The part as written is for a natural trumpet (clarino) in F. You could theoretically play it on any high trumpet.
There is some evidence that the part might have been intended to sound an octave lower then it is normally played. (See this discussion):
Thurston Dart postulated the part was intended for "Tromba, o vero corno da caccia" but this would put the part an octave lower than written. I believe there was a player, possibly even Reiche, who could have played it or had the required skill. Remember the portrait of Reiche holding a "Jaegertrompete?" It's impossible to say if such an instrument was common or not despite the famous painting as the only surviving such instrument was destroyed during WWII by allied bombing.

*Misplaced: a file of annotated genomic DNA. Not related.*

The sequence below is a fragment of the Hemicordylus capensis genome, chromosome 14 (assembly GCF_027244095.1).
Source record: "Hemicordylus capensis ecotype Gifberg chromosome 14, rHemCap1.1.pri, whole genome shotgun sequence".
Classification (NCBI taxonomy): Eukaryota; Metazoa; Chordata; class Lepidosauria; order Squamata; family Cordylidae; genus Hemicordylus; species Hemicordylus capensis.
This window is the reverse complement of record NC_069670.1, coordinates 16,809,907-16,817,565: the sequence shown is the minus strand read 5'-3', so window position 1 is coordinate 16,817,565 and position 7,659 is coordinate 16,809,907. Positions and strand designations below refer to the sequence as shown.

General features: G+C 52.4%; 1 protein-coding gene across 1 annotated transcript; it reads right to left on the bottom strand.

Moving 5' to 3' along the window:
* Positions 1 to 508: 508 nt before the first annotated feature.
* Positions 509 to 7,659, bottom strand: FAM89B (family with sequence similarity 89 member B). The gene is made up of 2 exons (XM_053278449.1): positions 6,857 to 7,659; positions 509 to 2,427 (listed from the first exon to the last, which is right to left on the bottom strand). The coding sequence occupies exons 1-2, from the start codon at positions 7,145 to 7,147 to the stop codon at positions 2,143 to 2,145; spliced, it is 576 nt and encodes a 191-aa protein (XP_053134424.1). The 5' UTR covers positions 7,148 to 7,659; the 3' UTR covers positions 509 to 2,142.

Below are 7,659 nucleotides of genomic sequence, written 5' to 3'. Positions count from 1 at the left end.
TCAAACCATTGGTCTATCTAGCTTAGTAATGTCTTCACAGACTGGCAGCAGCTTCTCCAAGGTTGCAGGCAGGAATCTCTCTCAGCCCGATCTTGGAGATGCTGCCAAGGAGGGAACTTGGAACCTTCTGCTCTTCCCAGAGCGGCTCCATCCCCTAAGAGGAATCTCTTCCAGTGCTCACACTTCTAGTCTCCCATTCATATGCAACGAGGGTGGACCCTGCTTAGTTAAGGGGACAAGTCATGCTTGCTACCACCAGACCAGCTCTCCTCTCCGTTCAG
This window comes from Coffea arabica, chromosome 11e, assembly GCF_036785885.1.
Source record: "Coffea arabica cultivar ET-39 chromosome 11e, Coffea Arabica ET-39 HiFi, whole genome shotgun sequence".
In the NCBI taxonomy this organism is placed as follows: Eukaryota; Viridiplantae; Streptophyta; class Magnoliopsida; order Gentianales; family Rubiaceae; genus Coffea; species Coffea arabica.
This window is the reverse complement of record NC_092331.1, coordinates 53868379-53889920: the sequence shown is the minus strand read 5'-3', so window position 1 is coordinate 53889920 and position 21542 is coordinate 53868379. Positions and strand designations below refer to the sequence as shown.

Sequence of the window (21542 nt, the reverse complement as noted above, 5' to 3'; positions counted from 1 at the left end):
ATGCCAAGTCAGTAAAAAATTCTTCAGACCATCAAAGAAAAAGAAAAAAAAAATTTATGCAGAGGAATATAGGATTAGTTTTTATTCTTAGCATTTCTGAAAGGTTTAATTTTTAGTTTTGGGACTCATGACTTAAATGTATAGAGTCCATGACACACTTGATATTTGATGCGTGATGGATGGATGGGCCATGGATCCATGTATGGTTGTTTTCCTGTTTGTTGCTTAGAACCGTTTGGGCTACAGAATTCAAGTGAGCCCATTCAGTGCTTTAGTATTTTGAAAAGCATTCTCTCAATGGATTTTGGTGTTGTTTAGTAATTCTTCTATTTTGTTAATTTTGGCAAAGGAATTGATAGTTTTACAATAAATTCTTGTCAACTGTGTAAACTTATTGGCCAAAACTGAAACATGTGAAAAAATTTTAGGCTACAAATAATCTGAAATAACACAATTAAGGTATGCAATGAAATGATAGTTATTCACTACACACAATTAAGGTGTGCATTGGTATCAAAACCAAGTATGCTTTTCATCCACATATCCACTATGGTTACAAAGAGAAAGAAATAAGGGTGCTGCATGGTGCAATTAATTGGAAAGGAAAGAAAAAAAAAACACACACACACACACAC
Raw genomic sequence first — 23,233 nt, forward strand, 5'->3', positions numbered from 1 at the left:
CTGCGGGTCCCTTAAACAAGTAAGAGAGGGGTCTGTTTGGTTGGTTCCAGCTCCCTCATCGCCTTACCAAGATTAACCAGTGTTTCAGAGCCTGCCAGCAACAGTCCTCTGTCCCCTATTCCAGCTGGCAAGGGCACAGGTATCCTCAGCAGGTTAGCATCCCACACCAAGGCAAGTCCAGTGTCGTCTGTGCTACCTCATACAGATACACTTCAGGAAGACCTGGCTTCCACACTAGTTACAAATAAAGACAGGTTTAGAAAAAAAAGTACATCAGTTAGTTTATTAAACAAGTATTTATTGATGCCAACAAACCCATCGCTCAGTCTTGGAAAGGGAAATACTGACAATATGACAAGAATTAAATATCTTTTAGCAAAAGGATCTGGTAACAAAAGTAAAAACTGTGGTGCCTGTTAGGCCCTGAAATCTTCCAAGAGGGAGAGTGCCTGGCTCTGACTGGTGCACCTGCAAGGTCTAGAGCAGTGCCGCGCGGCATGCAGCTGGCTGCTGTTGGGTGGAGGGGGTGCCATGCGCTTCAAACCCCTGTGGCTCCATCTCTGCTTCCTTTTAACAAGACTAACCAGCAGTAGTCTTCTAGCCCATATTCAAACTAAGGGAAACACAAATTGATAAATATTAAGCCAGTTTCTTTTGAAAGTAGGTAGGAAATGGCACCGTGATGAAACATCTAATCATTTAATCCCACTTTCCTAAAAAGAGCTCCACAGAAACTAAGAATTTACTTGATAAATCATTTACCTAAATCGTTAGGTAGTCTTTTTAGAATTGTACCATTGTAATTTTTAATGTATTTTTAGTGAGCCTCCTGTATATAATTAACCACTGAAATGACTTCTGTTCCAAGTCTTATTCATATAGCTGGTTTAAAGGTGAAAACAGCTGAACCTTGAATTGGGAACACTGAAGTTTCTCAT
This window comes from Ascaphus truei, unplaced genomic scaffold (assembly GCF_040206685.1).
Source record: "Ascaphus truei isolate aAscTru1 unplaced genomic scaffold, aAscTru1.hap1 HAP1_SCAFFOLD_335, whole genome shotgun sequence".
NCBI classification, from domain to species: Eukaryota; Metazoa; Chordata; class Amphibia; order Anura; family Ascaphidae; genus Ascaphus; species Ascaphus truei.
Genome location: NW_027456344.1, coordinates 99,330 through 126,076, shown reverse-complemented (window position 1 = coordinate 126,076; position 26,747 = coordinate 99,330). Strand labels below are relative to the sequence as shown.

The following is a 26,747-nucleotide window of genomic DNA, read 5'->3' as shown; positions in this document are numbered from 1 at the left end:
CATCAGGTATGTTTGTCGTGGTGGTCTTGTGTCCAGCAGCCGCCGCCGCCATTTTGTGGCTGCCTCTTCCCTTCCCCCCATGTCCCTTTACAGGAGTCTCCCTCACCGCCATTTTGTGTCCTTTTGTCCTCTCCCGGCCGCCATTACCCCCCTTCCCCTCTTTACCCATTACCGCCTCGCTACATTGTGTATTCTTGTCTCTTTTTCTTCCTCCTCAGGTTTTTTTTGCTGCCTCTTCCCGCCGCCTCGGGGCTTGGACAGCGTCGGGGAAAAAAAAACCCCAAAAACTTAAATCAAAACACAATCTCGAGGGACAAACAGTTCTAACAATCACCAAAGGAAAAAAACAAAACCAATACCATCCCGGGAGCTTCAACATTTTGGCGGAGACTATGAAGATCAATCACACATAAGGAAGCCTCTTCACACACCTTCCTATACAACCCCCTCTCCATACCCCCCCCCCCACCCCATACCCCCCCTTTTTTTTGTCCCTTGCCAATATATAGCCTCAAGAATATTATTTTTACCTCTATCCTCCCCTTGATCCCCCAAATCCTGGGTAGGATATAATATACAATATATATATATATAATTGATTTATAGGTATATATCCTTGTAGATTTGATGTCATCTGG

A feasible answer to the question "trumpet or horn?" might be that on occasion Bach allowed for a performance of the work incorporating a horn instead of a trumpet. The German name "Jaegertrompete" (hunter's trumpet) for a trumpet which was coiled, and looked like a horn, may have been mis-translated into Italian as "Corno da caccia" (hunter's horn), and thus the debate began.
If you do decide to play it on the B♭ piccolo, you don't need the fourth valve. And as for the choice between piston and rotary valves: that is entirely your personal choice. The part is hard enough, you should play it on the instrument you feel most comfortable on.